Two more men have come forward accusing Kevin Spacey of sexual misconduct, telling PEOPLE that Star Trek: Discovery actor Anthony Rapp alleging that Spacey made inappropriate sexual advances towards him when he was just 14 inspired them to go public, too.
A representative for the 58-year-old House of Cards star told PEOPLE that Spacey is “is taking the time necessary to seek evaluation and treatment.”
Kris Nixon, a 30-year-old bartender from Belfast, Northern Ireland, says he was working at the Lounge34 cocktail bar in the Waterloo district of London, where Spacey frequented while serving as artistic director of the Old Vic Theatre. (The bar has since closed.)
Nixon says he was invited to a party at Spacey’s apartment with a female friend in June 2007. There, he says, “Spacey plonked himself down in the seat next to me, stared at me for a few seconds in a really weird way, while I’m sitting thinking ‘Kevin Spacey is sitting on the sofa next to me. That’s weird. How has this happened?'”
“Then he looked back towards my friend and said to me ‘Is that your girlfriend?’ I made the sort of universal hand signal for yes and no, and he reached over and grabbed my d— through my jeans and said ‘I can blow you better than her,'” he alleges. “He had only been there for three maybe four seconds. I was just stunned by the whole thing. I didn’t reply. I didn’t say s—. I just stood up, went over to her and said, ‘Look, we’ve got to go’, and we left. There were between a dozen to 20 other people there — a lot of people. You’d think that people working in that theatre would know what he did.”
A spokesperson for the Old Vic previously said in a statement that “no complaints were made against him.”
“I was completely bewildered. I didn’t walk away thinking, ‘I’ve just been sexually assaulted.’ It was more a case of ‘That was an incredibly weird thing to happen’. Then, the more I thought about it, the more I came to realize ‘He just grabbed my d—-. That just really happened. What the hell do I do with this information?'” Nixon says.
As for why he didn’t report Spacey to the police, Nixon says, “It was my word against his, and who is going to believe me? I didn’t know if anyone else saw him. Plus, everyone else at the party was either a friend or colleague of his.”
A couple weeks later, Nixon says he was in Lounge34’s basement stockroom: “I heard some footsteps on the wooden stairs behind me. I glanced back and it was Spacey.”
“He reached forward and grabbed my belt waistband and my trousers. He mumbled something about, ‘Sorry about last week. I can make it up to you.’ I burst him off and charged past him. I went upstairs thinking, ‘This is my place of work. I can’t cause a huge scene. And this is Kevin Spacey. A lot of the bar’s business is based on VIP customers. So it just can’t happen.'”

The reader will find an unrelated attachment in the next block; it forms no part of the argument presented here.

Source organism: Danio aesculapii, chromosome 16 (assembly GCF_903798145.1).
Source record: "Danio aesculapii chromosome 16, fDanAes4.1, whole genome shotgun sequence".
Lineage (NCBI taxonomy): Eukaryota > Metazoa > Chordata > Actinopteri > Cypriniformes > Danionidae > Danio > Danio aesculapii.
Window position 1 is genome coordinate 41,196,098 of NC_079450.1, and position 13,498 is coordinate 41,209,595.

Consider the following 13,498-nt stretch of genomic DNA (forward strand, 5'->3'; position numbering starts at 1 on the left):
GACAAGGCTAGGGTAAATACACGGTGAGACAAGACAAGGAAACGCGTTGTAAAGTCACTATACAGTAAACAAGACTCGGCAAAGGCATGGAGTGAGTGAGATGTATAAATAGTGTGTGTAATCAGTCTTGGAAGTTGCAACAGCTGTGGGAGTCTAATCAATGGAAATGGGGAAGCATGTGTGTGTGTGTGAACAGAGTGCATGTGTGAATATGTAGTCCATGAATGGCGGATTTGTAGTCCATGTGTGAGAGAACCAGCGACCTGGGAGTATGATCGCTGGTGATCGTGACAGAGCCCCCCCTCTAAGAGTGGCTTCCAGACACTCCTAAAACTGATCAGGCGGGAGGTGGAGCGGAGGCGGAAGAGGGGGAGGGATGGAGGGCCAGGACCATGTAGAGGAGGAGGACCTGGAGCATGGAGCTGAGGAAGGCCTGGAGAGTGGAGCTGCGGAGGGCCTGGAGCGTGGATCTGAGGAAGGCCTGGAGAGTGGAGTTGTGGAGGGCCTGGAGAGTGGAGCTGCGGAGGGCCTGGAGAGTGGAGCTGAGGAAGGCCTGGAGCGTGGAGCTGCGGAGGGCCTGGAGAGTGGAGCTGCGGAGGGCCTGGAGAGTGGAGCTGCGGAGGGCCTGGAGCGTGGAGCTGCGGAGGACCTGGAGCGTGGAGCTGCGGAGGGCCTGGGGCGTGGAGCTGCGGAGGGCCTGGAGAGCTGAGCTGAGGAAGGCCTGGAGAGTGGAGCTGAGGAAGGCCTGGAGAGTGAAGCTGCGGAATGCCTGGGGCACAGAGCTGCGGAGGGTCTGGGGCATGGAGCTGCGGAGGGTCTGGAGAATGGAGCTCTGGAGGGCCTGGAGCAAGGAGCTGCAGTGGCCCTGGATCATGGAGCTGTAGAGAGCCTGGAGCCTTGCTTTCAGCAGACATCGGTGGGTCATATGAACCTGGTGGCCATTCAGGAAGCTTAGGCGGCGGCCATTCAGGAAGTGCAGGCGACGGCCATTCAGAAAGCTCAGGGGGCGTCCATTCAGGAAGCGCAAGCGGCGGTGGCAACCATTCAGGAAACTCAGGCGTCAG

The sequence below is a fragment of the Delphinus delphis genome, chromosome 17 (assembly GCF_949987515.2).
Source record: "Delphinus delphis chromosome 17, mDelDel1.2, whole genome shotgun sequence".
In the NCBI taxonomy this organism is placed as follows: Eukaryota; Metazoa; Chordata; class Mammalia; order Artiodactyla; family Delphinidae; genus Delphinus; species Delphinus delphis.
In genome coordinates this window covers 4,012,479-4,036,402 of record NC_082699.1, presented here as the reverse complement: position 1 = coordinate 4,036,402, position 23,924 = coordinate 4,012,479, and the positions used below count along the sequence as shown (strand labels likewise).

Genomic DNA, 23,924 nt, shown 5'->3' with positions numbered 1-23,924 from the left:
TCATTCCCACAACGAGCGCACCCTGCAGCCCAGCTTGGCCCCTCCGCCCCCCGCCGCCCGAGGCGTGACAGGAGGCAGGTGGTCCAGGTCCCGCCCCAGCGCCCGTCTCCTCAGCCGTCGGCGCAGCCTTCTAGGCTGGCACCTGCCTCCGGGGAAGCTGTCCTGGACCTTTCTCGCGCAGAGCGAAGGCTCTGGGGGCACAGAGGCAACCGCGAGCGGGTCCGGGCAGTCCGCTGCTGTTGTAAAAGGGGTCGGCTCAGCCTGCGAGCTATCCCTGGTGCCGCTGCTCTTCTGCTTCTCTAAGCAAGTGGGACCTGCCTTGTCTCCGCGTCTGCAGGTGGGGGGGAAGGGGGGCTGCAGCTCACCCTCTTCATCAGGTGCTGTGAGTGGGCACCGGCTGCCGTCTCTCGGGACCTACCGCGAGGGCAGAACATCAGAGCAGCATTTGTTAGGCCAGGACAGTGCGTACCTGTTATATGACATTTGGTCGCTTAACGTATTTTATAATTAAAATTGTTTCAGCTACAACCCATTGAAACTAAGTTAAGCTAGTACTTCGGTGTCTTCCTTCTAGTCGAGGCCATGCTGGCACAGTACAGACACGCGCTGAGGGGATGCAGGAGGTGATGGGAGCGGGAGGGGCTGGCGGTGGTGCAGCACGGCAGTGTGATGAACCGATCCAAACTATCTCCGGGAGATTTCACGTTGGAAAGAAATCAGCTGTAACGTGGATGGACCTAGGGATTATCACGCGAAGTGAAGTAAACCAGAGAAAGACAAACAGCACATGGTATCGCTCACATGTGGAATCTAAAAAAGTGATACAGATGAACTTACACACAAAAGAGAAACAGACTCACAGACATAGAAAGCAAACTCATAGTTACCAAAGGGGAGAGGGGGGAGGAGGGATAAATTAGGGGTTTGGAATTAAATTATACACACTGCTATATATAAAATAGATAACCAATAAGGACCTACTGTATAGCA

Why go public now, in an interview with The Sun?
“I just brushed it off as some drunk guy did something inappropriate. It just happened to be Kevin Spacey. Whether he misinterpreted something, I don’t know,” Nixon tells PEOPLE. “Last week when I saw Anthony Rapp speak out, I thought, ‘No it’s not that. It’s a series of behavior. He’s a predator. It’s not just an incident.’ I believe he thinks that he could get away with things — or thought that he could get away with things — because of who he was. And you know what? He did.”
Former Marine Mark Ebenhoch experienced a similar revelation, deciding to tell Buzzfeed how Spacey’s assistant allegedly asked him “to engage in a sexual act” with the actor on the set of the 1995 movie Outbreak, on which he was a military adviser and had a small role. (A representative for Warner Bros. had no comment for Buzzfeed.)
“Within minutes of Buzzfeed breaking the story on Rapp I thought, ‘Oh my God. I’m not the only one,’ ” Ebenhoch, 58, tells PEOPLE. “Then you have the cavalcade and entire rush of memories. I went right back to the moment of that incident and thought I’m not the only one. Oh my God. I’m vindicated. And I wasn’t the only one that sat there and said, ‘This is creepy.’ Or had all those feelings of violation, indignation. I’ve read a lot of the feedback from people saying, ‘Well why didn’t they come forward [when it happened]?’ And I want to scream. People need to be in somebody else’s shoes before you react to what people do years later on these kind of things.”
“This was something I carried around for 23 years. I went on with my life, and at that point in my life I was still closeted. I was still in the military. I could have lost my military career, and it did hurt my film career when I did the article with the New York Times three years later,” says Ebenhoch, who came out as gay in a 1996 Times story.
He adds that the alleged incidents have nothing to do with the victims’ sexuality.
“Gay, straight, male, female. It makes no difference,” he says. “This is about behavior and when people in power abuse that relationship or that stature they have to gain things from other people. It’s disgusting.”
As Nixon, the U.K. bartender, tells PEOPLE, “I owe Anthony Rapp a beer.”
After Rapp’s account was published in Buzzfeed, Spacey issued a statement saying he doesn’t remember the alleged incident, apologizing for “for what would have been deeply inappropriate drunken behavior” and announcing, “I choose now to live as a gay man.”
More than a dozen other men have now come forward with their own allegations of sexual misconduct by Spacey, including actor Roberto Cavazos, Oscar winner Richard Dreyfuss’ son Harry and eight House of Cards employees.
(Spacey’s lawyer has yet to respond to any of the new accusations, but Netflix, the streaming service that airs the political drama, has since dumped the actor from the network.)